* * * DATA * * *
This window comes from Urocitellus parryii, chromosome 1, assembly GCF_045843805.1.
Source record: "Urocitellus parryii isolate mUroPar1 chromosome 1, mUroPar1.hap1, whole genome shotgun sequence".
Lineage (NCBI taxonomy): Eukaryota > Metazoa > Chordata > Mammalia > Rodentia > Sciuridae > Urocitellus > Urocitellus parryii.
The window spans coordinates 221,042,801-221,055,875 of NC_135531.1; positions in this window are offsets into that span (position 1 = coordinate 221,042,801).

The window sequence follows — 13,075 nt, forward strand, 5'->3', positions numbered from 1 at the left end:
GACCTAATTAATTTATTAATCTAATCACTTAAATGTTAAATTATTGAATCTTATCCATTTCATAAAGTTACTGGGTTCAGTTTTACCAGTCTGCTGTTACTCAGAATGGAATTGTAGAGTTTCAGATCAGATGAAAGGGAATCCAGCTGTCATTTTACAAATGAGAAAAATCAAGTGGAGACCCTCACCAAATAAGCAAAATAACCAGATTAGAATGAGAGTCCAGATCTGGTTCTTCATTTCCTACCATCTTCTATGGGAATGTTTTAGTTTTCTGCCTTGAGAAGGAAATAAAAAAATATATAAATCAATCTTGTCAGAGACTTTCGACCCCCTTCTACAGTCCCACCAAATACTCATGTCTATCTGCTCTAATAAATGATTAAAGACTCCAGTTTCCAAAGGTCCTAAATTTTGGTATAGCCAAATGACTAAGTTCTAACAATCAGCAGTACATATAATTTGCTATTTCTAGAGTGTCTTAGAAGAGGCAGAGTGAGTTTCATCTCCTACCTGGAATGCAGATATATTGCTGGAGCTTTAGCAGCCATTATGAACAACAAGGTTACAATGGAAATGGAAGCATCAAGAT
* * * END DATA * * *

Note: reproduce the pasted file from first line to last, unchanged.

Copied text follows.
This window comes from Urocitellus parryii, chromosome 1, assembly GCF_045843805.1.
Source record: "Urocitellus parryii isolate mUroPar1 chromosome 1, mUroPar1.hap1, whole genome shotgun sequence".
Lineage (NCBI taxonomy): Eukaryota > Metazoa > Chordata > Mammalia > Rodentia > Sciuridae > Urocitellus > Urocitellus parryii.
The window spans coordinates 221,042,801-221,055,875 of NC_135531.1; positions in this window are offsets into that span (position 1 = coordinate 221,042,801).

The window sequence follows — 13,075 nt, forward strand, 5'->3', positions numbered from 1 at the left end:
GACCTAATTAATTTATTAATCTAATCACTTAAATGTTAAATTATTGAATCTTATCCATTTCATAAAGTTACTGGGTTCAGTTTTACCAGTCTGCTGTTACTCAGAATGGAATTGTAGAGTTTCAGATCAGATGAAAGGGAATCCAGCTGTCATTTTACAAATGAGAAAAATCAAGTGGAGACCCTCACCAAATAAGCAAAATAACCAGATTAGAATGAGAGTCCAGATCTGGTTCTTCATTTCCTACCATCTTCTATGGGAATGTTTTAGTTTTCTGCCTTGAGAAGGAAATAAAAAAATATATAAATCAATCTTGTCAGAGACTTTCGACCCCCTTCTACAGTCCCACCAAATACTCATGTCTATCTGCTCTAATAAATGATTAAAGACTCCAGTTTCCAAAGGTCCTAAATTTTGGTATAGCCAAATGACTAAGTTCTAACAATCAGCAGTACATATAATTTGCTATTTCTAGAGTGTCTTAGAAGAGGCAGAGTGAGTTTCATCTCCTACCTGGAATGCAGATATATTGCTGGAGCTTTAGCAGCCATTATGAACAACAAGGTTACAATGGAAATGGAAGCATCAAGAT